A. Although employee assistance programs such as Personal Assistance Service are primarily known for helping employees resolve personal problems, it was designed to be equally available to supervisors for consulting on conduct and behavioral issues of employees. Strategies for managing and arranging a supervisor referral, as well as post-referral guidance, are also valuable services. Many supervisors don't recall the availability of these services when they could be most helpful. Every employee referred by a supervisor has his or her own unique set of circumstances, so a supervisory consultation with a Personal Assistance Service counselor prior to referral can help ensure follow-through.

You can always call PAS for a supervisor consult. Benefits for you as a manager or supervisor include:

  • Confidential consultation about your concerns
  • Collaborative troubleshooting and problem solving
  • Generated possibilities and options
  • Guidance on facilitating a suggested PAS referral for your employee
  • Information on how a release of information signed by your referred employee could benefit both of you

Just call PAS at 919-416-1727 for your confidential consult and a licensed professional will assist you. In addition, check out our management tools here.

Q. I am nervous about a corrective action meeting with my employee. I fear appearing anxious and inexperienced. Can Personal Assistance Service help?

A. Being nervous in anticipation of a corrective action meeting is normal. There is a way to reduce the degree of nervousness, and the Personal Assistance Service (PAS) can help. Try rehearsing difficult conversations using role-play with a PAS professional. Inquire as to whether Staff and Labor Relations can assist you, as well, and be sure to give full consideration to any steps or procedures they suggest. You may also want to refer to the PAS website and look for the section titled "Supervisor Resources-Employee Performance." Try to anticipate the kind of questions the employee will ask and practice your answers. A few tips: Keep your responses to the point. Do not wander off topic or place a priority on helping the employee walk away feeling OK and agreeable about the corrective action. Some nervous supervisors who worry about "bad feelings" are drawn into talking too much or repeating themselves, not giving the employee ample time to respond. Knowing how you are going to structure your meeting will also reduce your nervousness.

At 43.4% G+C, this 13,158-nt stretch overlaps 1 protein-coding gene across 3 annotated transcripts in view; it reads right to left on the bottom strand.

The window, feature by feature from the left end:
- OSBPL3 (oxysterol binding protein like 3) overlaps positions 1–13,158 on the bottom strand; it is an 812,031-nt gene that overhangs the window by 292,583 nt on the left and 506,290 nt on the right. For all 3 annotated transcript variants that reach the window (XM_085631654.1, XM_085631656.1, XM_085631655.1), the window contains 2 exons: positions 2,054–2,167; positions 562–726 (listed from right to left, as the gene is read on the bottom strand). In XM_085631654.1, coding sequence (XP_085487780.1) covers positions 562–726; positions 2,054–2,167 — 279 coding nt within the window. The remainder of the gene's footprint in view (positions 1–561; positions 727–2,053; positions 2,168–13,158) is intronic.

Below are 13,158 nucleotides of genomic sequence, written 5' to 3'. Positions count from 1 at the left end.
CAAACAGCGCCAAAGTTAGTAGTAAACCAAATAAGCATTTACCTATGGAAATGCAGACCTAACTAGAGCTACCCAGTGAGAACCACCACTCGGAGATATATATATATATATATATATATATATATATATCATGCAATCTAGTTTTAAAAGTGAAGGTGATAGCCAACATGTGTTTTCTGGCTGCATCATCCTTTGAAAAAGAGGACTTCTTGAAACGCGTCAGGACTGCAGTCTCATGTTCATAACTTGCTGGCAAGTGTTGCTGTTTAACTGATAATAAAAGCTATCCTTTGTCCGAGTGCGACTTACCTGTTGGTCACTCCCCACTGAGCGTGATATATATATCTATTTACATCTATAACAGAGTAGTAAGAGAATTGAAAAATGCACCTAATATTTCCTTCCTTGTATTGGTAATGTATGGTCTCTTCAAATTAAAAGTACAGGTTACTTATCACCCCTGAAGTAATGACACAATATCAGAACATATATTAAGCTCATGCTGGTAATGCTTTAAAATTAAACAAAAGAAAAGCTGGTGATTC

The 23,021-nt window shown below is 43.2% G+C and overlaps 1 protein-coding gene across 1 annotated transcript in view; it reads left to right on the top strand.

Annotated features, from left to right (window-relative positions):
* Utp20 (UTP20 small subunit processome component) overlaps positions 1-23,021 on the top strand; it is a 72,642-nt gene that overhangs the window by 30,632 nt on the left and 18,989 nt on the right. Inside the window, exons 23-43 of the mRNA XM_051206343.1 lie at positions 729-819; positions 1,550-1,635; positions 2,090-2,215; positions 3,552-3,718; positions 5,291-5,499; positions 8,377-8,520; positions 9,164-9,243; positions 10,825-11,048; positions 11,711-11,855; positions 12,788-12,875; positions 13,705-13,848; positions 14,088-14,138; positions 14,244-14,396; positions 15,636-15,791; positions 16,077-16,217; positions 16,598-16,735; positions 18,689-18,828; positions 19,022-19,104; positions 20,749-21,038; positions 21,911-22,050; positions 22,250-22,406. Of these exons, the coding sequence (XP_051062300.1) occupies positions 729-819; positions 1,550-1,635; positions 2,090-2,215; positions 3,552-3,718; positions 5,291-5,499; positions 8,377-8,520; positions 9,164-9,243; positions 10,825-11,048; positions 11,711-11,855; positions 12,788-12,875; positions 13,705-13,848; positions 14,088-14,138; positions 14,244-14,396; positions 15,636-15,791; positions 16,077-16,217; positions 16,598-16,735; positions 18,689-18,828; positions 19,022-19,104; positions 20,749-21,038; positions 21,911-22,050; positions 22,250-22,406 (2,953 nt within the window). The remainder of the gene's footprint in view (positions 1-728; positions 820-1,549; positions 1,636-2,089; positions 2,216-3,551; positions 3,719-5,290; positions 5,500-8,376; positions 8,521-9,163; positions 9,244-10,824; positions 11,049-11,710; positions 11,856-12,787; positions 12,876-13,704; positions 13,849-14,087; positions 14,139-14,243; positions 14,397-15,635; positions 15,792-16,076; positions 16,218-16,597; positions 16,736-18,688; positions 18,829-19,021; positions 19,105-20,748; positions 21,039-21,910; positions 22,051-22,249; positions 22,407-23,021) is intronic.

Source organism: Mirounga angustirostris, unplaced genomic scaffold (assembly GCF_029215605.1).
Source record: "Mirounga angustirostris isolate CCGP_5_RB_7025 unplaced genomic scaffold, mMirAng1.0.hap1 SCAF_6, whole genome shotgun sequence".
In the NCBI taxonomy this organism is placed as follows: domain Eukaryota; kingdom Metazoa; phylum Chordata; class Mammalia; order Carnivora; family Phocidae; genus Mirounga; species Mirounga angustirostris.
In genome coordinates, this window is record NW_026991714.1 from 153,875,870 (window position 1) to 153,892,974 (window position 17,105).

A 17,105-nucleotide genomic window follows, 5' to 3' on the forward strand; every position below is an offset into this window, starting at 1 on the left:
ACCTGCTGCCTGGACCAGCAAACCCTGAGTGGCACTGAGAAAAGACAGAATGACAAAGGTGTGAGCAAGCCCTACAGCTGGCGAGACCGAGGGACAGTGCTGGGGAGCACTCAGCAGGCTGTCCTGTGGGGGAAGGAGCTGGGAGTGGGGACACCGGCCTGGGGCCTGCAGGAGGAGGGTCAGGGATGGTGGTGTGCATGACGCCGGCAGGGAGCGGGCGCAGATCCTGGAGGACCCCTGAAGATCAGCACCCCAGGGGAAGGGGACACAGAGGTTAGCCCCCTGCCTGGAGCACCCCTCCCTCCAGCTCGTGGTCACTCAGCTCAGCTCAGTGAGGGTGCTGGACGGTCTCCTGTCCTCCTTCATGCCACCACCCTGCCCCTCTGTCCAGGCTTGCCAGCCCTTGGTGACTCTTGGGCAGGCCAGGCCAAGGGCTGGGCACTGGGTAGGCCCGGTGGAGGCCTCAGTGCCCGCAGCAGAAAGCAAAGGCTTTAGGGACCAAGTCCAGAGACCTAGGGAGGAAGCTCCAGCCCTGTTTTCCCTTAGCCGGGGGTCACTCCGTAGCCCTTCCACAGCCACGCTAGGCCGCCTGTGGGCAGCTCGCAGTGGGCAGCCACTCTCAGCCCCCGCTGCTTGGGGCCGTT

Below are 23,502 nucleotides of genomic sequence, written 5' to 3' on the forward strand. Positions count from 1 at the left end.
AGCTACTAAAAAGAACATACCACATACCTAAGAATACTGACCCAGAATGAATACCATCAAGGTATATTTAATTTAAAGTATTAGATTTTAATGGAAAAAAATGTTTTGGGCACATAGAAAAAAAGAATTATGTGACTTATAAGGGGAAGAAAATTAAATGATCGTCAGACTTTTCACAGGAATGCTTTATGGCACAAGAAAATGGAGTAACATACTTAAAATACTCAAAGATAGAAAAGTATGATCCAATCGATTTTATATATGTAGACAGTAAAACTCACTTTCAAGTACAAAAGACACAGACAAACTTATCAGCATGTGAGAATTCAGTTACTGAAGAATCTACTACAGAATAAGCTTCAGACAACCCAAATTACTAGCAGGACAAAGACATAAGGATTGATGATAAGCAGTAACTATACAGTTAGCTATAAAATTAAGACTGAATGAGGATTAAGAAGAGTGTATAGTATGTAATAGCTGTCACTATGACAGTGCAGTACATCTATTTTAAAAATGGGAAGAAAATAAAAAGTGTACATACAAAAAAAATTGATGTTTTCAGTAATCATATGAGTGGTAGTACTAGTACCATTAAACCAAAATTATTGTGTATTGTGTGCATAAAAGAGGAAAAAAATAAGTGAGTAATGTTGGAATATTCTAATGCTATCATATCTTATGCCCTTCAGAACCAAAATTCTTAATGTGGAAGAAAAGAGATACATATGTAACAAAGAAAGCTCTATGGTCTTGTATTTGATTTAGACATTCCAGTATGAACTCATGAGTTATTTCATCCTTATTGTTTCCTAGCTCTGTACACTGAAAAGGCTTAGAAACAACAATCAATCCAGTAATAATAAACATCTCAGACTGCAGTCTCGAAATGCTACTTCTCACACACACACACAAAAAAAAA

Employees Angry Response

Q. I had to initiate a disciplinary action, and my employee now gives me the cold shoulder. How do I address this passive anger that has suddenly appeared? Prior to the job action, the employee refused a referral to PAS. I do not want to lose this employee.

A. It is not unusual for an employee who has been disciplined to feel angry, especially if he or she believes it was unwarranted or excessive.  How your employee responds to a disciplinary action is also a performance issue, not simply a personal matter. You want effective communication and acceptable levels of productivity from your employee, but you won't attain these without complementary behaviors that make them possible, such as an open and cooperative attitude. Meet with your employee and discuss his or her response to the disciplinary action. Define the response as a separate issue of concern. The objective is to help your employee deal constructively with the disciplinary action. Recommend PAS again as a way to help him or her cope. Later, demonstrate your expectations for a positive and productive relationship going forward.